Event Recap: Alexander Chee Launches How to Write an Autobiographical Novel

A big thank you to Alexander Chee for joining us last week, for the launch of How to Write an Autobiographical Novel (in stores now!). And a big thank you to Guernica co-editor Hillary Brenhouse for being in conversation. The two had such an interesting talk, much to the delight of our packed house.

Of his transition into essay writing, Chee located it in the writing process of his novel. “When I would be stuck with the novel, I would work on an essay. And it was a way of just feeling like I wasn’t... spinning” he said.

Chee outlined the care he approaches to his work, and brought up a writer friends fascinating methodology to her own work. She, a tarot reader, combined her knowledge of one medium with the other. “As a creative writing exercise,” Chee said, “she gives her works in process readings. Which is a really fascinating process.”

On the topic of astrological readings, Chee read from an apt section of How to Write an Autobiographical Novel—the chapter titled, “The Querent” referring to one who seeks questions in their readings.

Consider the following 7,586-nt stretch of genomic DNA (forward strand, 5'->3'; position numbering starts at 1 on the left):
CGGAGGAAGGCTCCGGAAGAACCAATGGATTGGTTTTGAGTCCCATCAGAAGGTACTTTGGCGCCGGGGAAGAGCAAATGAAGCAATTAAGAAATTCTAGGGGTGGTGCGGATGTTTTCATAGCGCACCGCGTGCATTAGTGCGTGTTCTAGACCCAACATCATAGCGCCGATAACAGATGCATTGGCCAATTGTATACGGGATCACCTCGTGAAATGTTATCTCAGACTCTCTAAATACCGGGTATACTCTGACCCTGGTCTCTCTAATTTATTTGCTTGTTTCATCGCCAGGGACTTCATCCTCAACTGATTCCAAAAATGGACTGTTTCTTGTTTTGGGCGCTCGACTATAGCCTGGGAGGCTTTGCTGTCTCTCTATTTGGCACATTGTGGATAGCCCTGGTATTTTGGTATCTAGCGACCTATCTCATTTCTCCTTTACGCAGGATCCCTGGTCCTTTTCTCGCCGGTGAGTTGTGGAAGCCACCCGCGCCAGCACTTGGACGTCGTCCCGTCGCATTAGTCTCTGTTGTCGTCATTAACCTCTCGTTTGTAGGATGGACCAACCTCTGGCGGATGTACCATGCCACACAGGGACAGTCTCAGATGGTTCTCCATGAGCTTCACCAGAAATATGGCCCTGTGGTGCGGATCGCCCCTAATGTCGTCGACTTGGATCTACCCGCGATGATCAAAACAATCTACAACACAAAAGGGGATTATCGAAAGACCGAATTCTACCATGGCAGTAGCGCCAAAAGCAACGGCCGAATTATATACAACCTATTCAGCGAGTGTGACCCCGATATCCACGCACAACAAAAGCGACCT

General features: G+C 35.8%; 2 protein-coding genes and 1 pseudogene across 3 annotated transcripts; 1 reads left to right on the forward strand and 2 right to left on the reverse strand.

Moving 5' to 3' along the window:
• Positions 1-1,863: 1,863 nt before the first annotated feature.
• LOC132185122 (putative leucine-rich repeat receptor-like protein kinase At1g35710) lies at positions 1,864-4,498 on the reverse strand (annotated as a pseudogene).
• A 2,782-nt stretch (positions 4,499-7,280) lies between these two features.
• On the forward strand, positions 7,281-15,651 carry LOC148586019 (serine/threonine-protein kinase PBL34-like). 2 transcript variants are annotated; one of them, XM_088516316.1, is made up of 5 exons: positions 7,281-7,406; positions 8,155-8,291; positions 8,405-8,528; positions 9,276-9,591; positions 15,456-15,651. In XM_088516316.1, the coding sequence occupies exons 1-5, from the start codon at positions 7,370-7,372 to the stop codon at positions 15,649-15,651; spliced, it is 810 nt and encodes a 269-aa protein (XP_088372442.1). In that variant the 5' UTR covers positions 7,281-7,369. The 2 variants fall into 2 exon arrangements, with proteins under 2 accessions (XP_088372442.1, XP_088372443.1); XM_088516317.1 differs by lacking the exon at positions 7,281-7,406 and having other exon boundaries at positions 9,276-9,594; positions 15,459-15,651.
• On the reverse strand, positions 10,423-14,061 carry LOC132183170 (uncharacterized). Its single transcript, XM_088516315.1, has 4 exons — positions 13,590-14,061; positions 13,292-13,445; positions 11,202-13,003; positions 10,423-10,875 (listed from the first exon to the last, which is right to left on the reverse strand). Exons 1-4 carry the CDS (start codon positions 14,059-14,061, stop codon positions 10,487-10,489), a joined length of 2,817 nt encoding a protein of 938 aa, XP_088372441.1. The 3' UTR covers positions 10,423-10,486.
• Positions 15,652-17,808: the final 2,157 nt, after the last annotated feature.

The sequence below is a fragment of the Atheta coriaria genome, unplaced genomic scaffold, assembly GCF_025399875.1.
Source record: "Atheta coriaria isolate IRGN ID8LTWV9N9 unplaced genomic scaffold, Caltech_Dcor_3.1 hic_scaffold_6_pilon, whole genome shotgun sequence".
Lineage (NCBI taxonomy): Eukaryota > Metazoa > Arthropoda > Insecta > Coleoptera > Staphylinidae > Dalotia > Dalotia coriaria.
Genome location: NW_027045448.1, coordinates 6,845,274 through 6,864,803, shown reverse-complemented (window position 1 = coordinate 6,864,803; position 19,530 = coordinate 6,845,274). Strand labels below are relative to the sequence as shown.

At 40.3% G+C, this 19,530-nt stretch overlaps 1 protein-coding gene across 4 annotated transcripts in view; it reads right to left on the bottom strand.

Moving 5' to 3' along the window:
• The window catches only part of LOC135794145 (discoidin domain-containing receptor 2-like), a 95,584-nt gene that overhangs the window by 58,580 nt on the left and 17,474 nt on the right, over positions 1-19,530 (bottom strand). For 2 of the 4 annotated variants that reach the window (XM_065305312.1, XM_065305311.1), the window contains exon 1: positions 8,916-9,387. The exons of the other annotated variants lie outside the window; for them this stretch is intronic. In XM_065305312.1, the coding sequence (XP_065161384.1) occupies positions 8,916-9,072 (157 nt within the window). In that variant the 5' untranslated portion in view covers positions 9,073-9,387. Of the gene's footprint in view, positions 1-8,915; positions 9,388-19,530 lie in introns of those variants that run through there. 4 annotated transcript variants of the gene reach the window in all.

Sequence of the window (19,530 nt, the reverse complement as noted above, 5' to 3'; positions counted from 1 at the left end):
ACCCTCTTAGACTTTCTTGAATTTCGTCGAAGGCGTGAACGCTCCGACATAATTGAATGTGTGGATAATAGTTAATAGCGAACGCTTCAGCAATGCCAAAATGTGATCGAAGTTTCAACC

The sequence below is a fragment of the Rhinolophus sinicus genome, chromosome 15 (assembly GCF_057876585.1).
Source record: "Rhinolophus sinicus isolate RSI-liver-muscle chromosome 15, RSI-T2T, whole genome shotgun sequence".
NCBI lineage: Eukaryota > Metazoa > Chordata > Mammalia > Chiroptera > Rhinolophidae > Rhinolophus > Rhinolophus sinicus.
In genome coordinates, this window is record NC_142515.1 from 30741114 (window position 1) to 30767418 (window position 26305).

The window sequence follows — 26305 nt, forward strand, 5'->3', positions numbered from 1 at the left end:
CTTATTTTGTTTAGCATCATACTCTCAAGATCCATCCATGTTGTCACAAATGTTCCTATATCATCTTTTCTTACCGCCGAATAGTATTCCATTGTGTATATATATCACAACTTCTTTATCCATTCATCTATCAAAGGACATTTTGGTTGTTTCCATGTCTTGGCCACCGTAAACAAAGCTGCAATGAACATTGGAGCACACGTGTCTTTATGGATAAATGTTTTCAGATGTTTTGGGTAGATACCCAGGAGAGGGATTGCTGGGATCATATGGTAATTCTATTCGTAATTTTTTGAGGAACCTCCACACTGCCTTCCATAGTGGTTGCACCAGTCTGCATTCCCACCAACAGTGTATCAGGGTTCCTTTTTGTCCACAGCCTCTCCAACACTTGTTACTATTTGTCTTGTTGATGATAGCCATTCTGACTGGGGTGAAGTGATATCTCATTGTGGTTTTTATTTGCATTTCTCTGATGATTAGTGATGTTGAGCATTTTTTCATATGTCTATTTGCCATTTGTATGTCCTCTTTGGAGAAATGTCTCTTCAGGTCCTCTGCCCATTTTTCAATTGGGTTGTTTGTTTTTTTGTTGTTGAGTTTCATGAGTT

The windows of our sweet La Petite D+Q were lined with roses in honour of Chee’s gorgeous essay reflecting on his experience with those very flowers. Of rose gardening Chee said, “I think I also learned stamina, patience in the face of mistakes, and a way to live with the result that is unplanned.”

Of the line between biography and novel writing, Chee referenced an admiration of the way graphic novel memoirists approach their work. Claiming that the medium seemed, “ like a natural way to write about yourself, to make this legible character of yourself, and to create these description of your life in that form.”

Possibly the most uplifting and wonderful moment of the evening, came about when Brenhouse asked Chee how he felt as an older activist, aware of the challenges the oppressed once felt, as well as the challenges the oppressed continue to. I think it’s really important to remember Chee’s answer, and to head to your local bookstore after you do. Of Queer Literature, he said, “It’s one of the most interesting and exciting parts about being alive right now, I think, for me. It is the possibility of that conversation, the results of that conversation—the ongoing quality.”

Thank you Alexander Chee & Hillary Brenhouse!

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